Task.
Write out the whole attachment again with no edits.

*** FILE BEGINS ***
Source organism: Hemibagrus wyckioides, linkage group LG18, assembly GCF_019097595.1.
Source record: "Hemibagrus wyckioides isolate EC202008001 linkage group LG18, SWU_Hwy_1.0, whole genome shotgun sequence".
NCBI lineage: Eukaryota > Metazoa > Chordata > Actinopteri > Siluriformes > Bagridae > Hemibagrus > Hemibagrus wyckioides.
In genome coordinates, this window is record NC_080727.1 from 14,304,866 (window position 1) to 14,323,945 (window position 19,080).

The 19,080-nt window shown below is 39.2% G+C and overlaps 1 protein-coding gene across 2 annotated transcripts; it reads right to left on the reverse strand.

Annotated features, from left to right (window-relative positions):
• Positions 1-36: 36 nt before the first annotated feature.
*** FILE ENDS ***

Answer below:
Source organism: Hemibagrus wyckioides, linkage group LG18, assembly GCF_019097595.1.
Source record: "Hemibagrus wyckioides isolate EC202008001 linkage group LG18, SWU_Hwy_1.0, whole genome shotgun sequence".
NCBI lineage: Eukaryota > Metazoa > Chordata > Actinopteri > Siluriformes > Bagridae > Hemibagrus > Hemibagrus wyckioides.
In genome coordinates, this window is record NC_080727.1 from 14,304,866 (window position 1) to 14,323,945 (window position 19,080).

The 19,080-nt window shown below is 39.2% G+C and overlaps 1 protein-coding gene across 2 annotated transcripts; it reads right to left on the reverse strand.

Annotated features, from left to right (window-relative positions):
• Positions 1-36: 36 nt before the first annotated feature.